“When you strip everything away, what you’re looking at is a stranger in a strange land who doesn’t want to be isolated from the world,” says comic book writer Mark Waid, in summing up what a superhero is all about in a remarkable PBS series, “Superheroes: A Never-Ending Battle.” Viewers will be able to watch all three episodes in one feature length presentation tonight, 8pm/7pm Central. Go to PBS for more details here. And, don’t forget, there are super treats after the show: you can purchase the DVD or Blu-ray, with plenty of bonus features, and you can purchase a gorgeous hardcover book companion with a treasure trove of additional material (review here).
Superhero comics are always up for a good fight, especially when it comes to survival of the fittest. As this comprehensive documentary makes clear, it didn’t take long before such early creations as Superman and Batman gained popularity. Once on top, it’s hard to see yourself anywhere else. And so the race was on to stay on top. However, comics aren’t a simple product that you can easily manipulate for maximum profit, or else that wasn’t exactly the plan. For example, when Joe Shuster and Jerry Siegel, a couple of lonely and poverty-stricken teenagers in Cleveland, created Superman in 1934, they weren’t thinking about demographics. No, they were thinking about heroics in the very best sense of the word. It is that kind of spirit that has made its way through this rather complex world of superhero comics. Yes, it is a business but it is also married to art. Sometimes it’s a happy marriage and sometimes not so much.
The thrust of this documentary, its inevitable center of gravity, spins around this odd mixture of commerce and creativity. Wouldn’t it be nice if you could just sell funny books at a handsome profit and keep everyone happy? A win-win, right? But there are no clear-cut win-wins in life. As we progress from the early golden age, we get a greater sense of the challenges that lay ahead for superhero comics. In this documentary, the timeline is split into three: “Truth, Justice, and the American Way (1938-1958),” “Great Power, Great Responsibility (1959-1977),” and “A Hero Can Be Anyone (1978-Present).” This is tidy way of making sense of the evolution of the industry for general audiences. It loosely follows the comic book eras that collectors and fans acknowledge, based on the dominant artists, writers, and trends of the times: Golden (1938-1950), Silver (1956-1970), Bronze (1970-1985), and Modern (1986-Present). Given all the potential detours, this documentary sets a clear path. It tends to be upbeat but it is also honest. Creators are key to getting a product out to market but creators aren’t always appreciated or compensated accordingly.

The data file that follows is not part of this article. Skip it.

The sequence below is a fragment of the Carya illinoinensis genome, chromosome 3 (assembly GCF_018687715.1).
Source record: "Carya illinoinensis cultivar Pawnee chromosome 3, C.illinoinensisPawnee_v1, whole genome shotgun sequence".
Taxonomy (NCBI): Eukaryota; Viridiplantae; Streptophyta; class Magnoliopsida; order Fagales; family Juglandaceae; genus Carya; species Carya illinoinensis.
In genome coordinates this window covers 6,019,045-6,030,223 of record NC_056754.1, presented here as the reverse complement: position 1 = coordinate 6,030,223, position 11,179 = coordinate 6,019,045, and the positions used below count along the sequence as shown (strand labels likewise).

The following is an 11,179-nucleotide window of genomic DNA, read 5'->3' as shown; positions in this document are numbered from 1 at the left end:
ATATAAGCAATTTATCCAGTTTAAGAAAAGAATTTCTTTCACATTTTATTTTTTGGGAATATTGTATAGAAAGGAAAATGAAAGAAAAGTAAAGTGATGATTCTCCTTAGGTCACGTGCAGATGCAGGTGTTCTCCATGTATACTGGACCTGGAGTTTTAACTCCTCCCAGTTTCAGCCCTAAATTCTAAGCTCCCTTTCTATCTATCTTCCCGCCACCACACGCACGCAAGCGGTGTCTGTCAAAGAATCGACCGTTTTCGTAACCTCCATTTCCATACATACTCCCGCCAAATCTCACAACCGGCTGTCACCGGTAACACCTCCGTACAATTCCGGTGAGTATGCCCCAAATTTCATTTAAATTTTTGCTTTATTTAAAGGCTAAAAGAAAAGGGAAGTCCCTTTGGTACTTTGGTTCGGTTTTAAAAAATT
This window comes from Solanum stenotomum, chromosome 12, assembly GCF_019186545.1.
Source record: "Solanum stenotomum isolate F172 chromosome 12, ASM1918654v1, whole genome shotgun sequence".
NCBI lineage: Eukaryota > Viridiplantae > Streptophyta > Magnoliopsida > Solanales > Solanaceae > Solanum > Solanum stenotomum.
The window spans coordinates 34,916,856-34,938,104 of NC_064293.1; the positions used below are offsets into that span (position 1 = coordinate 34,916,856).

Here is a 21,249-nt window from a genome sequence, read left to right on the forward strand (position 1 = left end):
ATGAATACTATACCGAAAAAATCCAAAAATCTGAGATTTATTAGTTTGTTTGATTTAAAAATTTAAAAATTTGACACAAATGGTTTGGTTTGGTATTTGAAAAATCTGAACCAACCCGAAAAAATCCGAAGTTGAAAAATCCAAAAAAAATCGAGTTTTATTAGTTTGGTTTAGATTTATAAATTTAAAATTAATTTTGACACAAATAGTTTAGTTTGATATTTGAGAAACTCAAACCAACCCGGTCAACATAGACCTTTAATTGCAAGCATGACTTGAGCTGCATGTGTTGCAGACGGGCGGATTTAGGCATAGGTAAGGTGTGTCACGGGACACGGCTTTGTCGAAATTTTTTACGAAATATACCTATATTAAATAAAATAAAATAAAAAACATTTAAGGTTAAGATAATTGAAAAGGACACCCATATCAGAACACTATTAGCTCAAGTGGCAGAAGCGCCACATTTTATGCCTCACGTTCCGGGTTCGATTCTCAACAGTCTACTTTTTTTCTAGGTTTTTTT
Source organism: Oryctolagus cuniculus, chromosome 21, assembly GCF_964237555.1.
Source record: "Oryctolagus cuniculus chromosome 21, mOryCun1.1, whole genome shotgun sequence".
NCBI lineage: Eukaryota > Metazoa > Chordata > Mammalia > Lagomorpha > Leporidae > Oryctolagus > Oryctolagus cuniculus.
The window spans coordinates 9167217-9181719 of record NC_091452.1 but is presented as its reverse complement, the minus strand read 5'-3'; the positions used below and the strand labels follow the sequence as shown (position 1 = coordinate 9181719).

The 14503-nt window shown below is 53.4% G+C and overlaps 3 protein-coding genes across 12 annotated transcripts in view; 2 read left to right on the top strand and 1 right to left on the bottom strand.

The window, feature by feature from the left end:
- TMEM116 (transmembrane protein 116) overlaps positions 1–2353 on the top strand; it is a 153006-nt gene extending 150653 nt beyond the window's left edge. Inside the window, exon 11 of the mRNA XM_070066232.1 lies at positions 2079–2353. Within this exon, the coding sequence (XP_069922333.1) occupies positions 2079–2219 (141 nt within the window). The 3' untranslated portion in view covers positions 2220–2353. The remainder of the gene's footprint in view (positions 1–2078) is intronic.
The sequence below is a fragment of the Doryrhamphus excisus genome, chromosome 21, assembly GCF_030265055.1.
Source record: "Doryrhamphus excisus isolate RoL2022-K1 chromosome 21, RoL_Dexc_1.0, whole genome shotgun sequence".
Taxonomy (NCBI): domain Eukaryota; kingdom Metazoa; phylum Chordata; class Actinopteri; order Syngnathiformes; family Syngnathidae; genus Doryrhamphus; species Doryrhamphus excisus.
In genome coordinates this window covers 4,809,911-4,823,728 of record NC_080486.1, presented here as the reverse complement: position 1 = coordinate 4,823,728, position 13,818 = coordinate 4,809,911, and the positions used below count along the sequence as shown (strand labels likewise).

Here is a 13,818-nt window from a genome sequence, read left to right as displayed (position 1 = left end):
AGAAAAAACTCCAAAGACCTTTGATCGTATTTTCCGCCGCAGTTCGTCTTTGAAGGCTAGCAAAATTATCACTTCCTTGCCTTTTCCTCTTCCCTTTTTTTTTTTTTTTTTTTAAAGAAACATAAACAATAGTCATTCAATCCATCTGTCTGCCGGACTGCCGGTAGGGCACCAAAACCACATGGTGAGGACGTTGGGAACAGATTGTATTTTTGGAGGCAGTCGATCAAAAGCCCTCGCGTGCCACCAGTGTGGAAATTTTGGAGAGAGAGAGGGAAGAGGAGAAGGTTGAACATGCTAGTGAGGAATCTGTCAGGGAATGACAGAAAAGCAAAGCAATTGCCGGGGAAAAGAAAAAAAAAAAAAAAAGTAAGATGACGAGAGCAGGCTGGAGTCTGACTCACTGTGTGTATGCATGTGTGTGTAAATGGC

A very good example of a creator forced to fight for his rights is Jim Steranko. There are plenty of others like Jack Kirby and Steve Ditko. For the purposes of this documentary, Steranko has been enlisted to represent the A-Team. Steranko proves an eloquent soul with killer chops as an artist and visionary. At just the time when the Pop Art movement was recontextualizing superhero comics, Steranko was using those very same artistic techniques to create groundbreaking comics that undoubtedly rose to the level of art. Without a stitch of dialogue, or captions, he created panel after panel of comics narrative. However, when it came time for payment, Marvel Comics wanted to hold back payment related to writing for any pages without actual text. Steranko had to resort to a macho man confrontation. Marvel Comics chose to pay in full. Ah, the giddy ’60s, a time when you could still threaten to use your fists to settle a dispute and get what you rightly deserved.
While all of us that follow comics are more than a little familiar with how superhero comics have shifted to a more mature audience, despite its apparent roots as entertainment for kids, what this documentary helps put into perspective are the factors that led to that shift. To the credit of Marvel Comics and DC Comics, commerce and creativity can and do meet in interesting ways. One shining example is at a point in the culture when drug use had reached alarming levels. Denny O’Neil and Neal Adams, at DC Comics, were keen to do a story that spoke to the dangers of drug use. But, at the time, the Comics Authority, a holdover from another era that still policed comics, did not allow any mention of drugs. Stan Lee, at Marvel Comics, also wanted to tackle the topic–and he did in a landmark Spider-Man story. It was a game changer and bust the doors open wide. No more Comics Authority. A new relevance for comics. In time, this new freedom would lead to further experimentation, and bring forth another player into the business, Image Comics.
It is to the credit of filmmaker Michael Kantor for tuning in as well as he did to his subject. You can think of this documentary as on par with a Ken Burns documentary. In other words, it’s a stellar job that digs deep and rewards the viewer with greater insight. Be sure to tune in tonight, same Bat time, same Bat channel, on your local PBS station. Go to PBS for more details here.
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